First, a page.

Monday, September 7, 2009

5 Non-Musical Purchases to Improve Your Life in the Studio


Being a musician can be expensive. I tend to break down musical purchases into "sexy" and "non-sexy" categories. Buying a new synth? Sexy. Buying MIDI cables? Non sexy. The thing is, a lot of the time, it's the non-sexy purchases that can make the biggest difference in our day to day lives in the studio. So today I'm going to concentrate on a few of these that I've found particularly important.

1. A Comfortable Chair

Few people really think about the furniture in their studio, but it's really important. After all, you're going to be spending hour after hour parked in front of your monitors, you might as well be comfortable, right? Which chair is the right one for you depends largely on personal preference, but you want to make sure that the comfort doesn't come at the expense of offering proper support. I also recommend looking for a chair with wheels on it so you can scoot around your studio to access equipment easily.

2. Nice Lighting

I feel like a hypocrite for writing this since my current studio has pretty ugly overhead fluorescent lighting, but it's only because I don't have a lot of extra outlets in my studio. Soft lighting from a lamp or two can really make your studio a lot more pleasant and relaxing to be in. The mood you set in your studio often will set the mood for your sessions, so take time to find something you really like. Ikea has a ton of good, cheap options perfect for studios.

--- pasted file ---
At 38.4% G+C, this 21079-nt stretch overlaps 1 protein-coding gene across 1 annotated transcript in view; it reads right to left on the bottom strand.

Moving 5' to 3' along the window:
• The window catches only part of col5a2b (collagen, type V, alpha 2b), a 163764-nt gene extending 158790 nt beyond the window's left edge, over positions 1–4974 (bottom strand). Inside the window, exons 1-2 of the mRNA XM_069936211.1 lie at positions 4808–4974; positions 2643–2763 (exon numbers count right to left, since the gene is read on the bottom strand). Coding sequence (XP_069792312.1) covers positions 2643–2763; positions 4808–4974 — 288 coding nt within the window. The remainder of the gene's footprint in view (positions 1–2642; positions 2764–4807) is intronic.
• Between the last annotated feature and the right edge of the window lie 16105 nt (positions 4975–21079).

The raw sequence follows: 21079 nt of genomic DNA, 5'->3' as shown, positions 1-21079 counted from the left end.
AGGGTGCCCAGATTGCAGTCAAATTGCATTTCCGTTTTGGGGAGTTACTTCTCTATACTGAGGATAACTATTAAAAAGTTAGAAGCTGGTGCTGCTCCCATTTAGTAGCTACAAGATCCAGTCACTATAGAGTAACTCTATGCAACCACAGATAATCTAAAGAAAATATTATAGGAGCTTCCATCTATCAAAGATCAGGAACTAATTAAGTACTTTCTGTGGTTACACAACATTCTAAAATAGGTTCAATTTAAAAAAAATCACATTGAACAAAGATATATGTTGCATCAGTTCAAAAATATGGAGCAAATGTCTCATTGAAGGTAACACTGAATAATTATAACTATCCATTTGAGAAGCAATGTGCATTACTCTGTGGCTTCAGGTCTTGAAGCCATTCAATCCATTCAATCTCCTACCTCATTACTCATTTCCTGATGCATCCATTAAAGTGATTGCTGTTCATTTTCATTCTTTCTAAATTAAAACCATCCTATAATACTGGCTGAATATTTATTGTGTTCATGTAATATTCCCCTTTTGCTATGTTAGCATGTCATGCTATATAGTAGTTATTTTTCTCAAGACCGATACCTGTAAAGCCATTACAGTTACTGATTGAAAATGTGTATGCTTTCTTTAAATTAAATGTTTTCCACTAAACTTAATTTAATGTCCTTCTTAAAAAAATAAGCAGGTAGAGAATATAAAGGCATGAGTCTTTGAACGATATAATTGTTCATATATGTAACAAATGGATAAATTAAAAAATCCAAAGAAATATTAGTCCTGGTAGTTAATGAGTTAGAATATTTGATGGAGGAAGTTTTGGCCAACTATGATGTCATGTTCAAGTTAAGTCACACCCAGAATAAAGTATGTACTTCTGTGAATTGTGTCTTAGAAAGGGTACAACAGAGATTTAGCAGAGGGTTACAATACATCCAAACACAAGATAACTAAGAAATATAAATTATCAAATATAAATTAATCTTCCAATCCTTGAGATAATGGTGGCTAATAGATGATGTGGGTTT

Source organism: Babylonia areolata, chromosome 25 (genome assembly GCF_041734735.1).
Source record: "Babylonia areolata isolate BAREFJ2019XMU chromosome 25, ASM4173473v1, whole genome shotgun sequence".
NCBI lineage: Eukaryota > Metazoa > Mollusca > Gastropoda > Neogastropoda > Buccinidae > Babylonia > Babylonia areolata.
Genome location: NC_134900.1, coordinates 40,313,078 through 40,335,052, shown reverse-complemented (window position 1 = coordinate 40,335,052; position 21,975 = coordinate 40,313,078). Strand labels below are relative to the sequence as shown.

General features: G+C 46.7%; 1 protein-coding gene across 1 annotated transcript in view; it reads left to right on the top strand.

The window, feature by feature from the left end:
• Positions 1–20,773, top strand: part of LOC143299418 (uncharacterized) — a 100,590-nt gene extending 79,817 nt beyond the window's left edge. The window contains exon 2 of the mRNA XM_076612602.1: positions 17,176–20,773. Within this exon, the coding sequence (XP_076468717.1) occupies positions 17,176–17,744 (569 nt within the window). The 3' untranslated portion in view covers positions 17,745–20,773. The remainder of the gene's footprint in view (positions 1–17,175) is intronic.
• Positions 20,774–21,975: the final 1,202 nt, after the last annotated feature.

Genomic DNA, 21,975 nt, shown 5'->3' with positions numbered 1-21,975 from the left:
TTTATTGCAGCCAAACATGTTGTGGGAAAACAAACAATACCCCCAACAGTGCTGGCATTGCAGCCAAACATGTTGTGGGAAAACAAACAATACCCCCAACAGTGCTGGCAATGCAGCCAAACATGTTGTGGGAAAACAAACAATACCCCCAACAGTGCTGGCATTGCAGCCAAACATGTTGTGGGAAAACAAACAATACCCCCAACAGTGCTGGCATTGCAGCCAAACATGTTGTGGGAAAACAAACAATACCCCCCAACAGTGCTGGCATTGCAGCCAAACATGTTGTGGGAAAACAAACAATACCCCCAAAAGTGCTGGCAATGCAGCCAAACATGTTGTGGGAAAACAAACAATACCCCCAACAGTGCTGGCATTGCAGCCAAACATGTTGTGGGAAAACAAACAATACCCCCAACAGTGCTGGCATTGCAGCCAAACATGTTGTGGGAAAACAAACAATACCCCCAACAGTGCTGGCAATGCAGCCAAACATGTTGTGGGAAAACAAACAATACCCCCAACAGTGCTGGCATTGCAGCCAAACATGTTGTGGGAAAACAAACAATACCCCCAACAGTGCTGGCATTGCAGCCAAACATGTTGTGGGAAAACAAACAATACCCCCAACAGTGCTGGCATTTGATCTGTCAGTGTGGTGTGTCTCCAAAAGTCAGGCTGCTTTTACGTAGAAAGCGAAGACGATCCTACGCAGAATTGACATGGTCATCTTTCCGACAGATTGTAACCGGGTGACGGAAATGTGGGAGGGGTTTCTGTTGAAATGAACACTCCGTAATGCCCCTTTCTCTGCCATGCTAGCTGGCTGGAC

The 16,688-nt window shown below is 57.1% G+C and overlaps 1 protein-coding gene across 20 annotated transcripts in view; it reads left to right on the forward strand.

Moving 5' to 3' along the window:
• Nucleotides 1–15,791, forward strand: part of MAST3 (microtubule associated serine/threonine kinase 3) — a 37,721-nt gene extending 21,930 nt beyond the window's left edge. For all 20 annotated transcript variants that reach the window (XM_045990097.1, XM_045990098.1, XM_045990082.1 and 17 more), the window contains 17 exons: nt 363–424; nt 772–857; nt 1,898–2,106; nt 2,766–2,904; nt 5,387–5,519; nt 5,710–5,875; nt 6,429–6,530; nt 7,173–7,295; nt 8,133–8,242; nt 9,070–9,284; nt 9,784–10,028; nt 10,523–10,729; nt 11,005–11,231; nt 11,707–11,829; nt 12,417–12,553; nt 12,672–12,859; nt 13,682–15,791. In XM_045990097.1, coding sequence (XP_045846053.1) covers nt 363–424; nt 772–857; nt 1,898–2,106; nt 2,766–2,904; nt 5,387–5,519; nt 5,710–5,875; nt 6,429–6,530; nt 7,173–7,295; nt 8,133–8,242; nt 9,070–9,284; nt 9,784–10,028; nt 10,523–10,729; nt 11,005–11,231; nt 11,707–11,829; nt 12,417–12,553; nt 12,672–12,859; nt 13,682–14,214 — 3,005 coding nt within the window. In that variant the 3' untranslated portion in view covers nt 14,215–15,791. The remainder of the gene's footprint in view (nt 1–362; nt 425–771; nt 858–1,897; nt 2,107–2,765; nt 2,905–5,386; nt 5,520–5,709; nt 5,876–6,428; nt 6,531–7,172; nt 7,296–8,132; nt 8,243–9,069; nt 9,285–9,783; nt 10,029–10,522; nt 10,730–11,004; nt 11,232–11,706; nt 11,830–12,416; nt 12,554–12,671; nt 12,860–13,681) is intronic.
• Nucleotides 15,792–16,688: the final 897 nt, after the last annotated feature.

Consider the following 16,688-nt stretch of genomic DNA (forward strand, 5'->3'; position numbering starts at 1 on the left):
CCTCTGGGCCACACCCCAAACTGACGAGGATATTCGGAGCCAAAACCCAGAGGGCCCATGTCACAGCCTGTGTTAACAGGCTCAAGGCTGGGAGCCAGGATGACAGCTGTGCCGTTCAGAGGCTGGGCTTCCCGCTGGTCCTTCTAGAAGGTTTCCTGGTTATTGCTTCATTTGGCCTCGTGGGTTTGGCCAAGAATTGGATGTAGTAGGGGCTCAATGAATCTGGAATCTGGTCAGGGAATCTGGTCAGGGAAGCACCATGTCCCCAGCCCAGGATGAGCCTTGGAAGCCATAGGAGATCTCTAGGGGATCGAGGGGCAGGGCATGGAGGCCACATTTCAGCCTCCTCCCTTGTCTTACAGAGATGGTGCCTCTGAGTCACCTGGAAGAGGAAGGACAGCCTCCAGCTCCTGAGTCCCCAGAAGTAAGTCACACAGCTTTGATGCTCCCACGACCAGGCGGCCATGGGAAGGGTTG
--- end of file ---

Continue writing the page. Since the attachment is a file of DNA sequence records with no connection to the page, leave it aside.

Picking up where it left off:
3. Cable Organizers

If you have a lot of hardware like I do, then you undoubtedly also have miles of cables snaking all over the place. Aside from looking ugly, it can also be a real pain in the butt when you're trying to trace one cable from output to input. There are a lot of options for keeping your cables neat from simple velcro bands to fancier split 'looms'. Have a look at Cableorganizer.com to see a number of creative options to this end.

4. Cable Storage

Again, this mainly applies to those of us with lots of hardware, but any studio worth its salt should have an ample supply of spare cables of all sorts. You never know when a cable might go bad or when you might find yourself needing to plug in an extra piece of equipment and you're going to be bummed if it's 1 AM and you suddenly find yourself in need of one. Equally important as having these spares is keeping them organized in a way that makes them easy to find. My studio closet door had an old wire frame for holding shoes that turned out to be perfect for this purpose. I wind the cables up neatly and organize them by type. If I need a 1/4" to 1/8" cable or an RCA adapter or even a USB cable, I can find it quickly and easily.

5. Avery Labels

I've mentioned this one before, but it bears repeating. If you take the time to label both ends of your cables, or your various power cords and adapters, it'll make your life so much easier. You know instantly what belongs to what, and if you've ever had to move, you've probably had the experience of not being able to remember what bit of gear a particular power adapter belongs to. Avery makes adhesive labels in virtually every shape and size imaginable. I use the standard size mailing labels. They're just the right size for wrapping around a plug or adapter and they're easy to find in just about any office supply store you're likely to run into. Another nice thing about Avery labels is that they have templates for Microsoft Word so you can make your labels nice and neat and have them print out perfectly.